Standard Education – It’s All in the Details

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It would be difficult to overstate Eastern Standard’s contributions to Boston’s drinking culture. Since its opening nearly 10 years ago, the Kenmore Square bar and restaurant has helped set the tone for craft cocktails in the city by reinterpreting classic drinks through a modern lens, unearthing age-old recipes and techniques, and of course, creating innovative original cocktails with a broad array of quality spirits and fresh ingredients. The bar attracts top talent, serves as a launch pad for respected mixologists who go on to open their own bars, and remains a cocktail destination in a neighborhood better known for baseball and beer. So when Eastern Standard offers a day’s worth of seminars on topics like how to create original cocktails, make French pastries, and identify subtle aromas in wine, you’d be wise not to miss class.

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Now in its second year, “Standard Education” is a chance for food and drink lovers to go behind the scenes at Eastern Standard and pick up a few tips from the pros. Those looking to beef up their personal hospitality game had a series of four 60-minute interactive classes, appropriately subtitled “It’s All in the Details,” to choose from. The day began with a lesson on how to make “flawless” French macarons, taught by Eastern Standard pastry chef Lauren Kroesser, and continued with a class on creating original cocktails, led by beverage programs liaison Bob McCoy.

Figuring that drinking and learning isn’t a bad way to spend a day, I attended a couple of afternoon and evening classes and was happy to pick up a few pointers from some of the best in the business.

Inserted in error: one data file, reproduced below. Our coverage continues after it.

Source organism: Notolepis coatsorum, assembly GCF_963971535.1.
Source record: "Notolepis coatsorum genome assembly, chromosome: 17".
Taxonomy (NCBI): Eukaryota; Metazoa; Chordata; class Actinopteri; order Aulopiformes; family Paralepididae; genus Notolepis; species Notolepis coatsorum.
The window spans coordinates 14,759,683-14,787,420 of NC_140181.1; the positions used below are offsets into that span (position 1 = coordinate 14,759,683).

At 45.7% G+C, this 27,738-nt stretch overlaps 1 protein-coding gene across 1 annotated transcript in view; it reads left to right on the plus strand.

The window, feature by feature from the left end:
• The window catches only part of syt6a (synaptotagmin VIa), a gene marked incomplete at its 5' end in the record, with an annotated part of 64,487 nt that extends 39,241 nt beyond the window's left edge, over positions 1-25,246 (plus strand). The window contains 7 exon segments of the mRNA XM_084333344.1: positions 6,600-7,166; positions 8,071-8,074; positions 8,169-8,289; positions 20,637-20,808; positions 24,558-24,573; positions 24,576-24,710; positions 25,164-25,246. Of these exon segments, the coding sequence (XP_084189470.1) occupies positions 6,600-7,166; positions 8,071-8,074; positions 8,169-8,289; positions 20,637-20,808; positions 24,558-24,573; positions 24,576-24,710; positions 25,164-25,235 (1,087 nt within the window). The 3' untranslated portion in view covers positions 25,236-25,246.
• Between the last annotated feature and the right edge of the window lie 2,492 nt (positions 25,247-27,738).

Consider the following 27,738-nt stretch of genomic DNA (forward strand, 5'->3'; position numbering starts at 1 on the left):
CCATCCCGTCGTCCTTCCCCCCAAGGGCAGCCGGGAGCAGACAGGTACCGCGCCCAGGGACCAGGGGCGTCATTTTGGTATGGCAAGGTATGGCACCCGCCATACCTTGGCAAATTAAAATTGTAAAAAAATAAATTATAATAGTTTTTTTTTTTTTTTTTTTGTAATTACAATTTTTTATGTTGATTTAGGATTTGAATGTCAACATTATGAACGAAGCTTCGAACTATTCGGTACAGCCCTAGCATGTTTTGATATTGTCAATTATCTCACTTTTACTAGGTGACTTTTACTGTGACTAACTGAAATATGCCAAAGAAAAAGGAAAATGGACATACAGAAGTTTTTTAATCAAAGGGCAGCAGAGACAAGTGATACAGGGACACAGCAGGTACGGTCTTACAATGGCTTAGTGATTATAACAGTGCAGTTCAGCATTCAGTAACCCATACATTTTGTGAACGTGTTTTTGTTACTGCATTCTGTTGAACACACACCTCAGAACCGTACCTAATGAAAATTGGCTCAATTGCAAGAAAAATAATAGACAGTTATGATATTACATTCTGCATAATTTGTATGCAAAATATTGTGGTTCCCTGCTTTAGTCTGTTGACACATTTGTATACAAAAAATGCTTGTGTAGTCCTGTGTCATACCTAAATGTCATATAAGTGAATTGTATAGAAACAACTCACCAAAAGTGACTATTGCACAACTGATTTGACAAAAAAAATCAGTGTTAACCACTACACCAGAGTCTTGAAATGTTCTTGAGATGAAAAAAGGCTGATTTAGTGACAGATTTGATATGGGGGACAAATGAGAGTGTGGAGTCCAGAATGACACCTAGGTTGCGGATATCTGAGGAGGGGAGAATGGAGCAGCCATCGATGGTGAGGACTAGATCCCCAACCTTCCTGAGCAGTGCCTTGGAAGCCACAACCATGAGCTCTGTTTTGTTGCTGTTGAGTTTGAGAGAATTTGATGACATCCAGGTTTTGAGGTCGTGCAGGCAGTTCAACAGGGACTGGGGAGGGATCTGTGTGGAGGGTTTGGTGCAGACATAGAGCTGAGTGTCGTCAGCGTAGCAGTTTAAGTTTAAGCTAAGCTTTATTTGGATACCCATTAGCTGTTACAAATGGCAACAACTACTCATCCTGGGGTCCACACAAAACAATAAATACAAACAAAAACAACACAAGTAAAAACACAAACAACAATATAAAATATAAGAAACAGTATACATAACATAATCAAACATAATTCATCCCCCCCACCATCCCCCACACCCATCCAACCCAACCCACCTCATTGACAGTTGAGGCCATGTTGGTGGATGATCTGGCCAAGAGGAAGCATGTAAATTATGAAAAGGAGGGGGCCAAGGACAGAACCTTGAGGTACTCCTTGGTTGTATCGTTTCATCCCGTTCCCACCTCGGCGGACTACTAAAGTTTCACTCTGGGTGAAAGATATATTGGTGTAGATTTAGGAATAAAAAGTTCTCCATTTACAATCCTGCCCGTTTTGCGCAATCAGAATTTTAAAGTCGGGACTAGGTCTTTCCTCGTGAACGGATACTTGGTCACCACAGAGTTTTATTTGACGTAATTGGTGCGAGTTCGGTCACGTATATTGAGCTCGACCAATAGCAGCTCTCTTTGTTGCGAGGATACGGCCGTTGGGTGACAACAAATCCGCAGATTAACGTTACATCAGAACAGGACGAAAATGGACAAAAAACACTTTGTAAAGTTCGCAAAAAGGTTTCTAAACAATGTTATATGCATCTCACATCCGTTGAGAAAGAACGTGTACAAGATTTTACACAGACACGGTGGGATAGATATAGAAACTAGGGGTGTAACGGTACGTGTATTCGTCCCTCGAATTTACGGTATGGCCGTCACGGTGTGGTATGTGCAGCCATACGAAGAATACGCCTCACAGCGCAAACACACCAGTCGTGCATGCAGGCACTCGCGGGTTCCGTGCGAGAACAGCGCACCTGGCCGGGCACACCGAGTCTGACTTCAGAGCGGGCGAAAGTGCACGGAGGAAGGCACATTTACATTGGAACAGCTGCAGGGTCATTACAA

“Scents” Memory: Bridging the Gap Between Wine Aromatics and Grape Varietals Through Olfactory Exploration

I experience the most remarkable phenomenon every time I smell rosemary. One whiff of this fragrant herb, and suddenly I’m a kid again, standing on my cousins’ front doorstep on Christmas morning. My aunt opens the door, and the first thing I’m aware of is the unmistakable aroma of my uncle’s cooking. My uncle was a fantastic cook, and if there was anything that could compare with the thrill of tearing open presents and emptying stockings in front of the fireplace, it was my uncle’s Christmas dinner. The feast would be in the works when I arrived, and despite the countless aromas that must have been wafting out from the kitchen, the one that always stood out for me was rosemary.

As a child, I can’t say I had any particular knowledge or affection for rosemary; it was only as an adult, when I got into cooking, that I began to associate the herb’s aroma with a specific, vivid memory. But the scent of that herb, and the personal experiences that accompany it, are embedded deep in my psyche, and with just one sniff, I can summon the warmth of my aunt and uncle’s home, the unbridled excitement of Christmas morning, and the joy of spending the holiday with my family.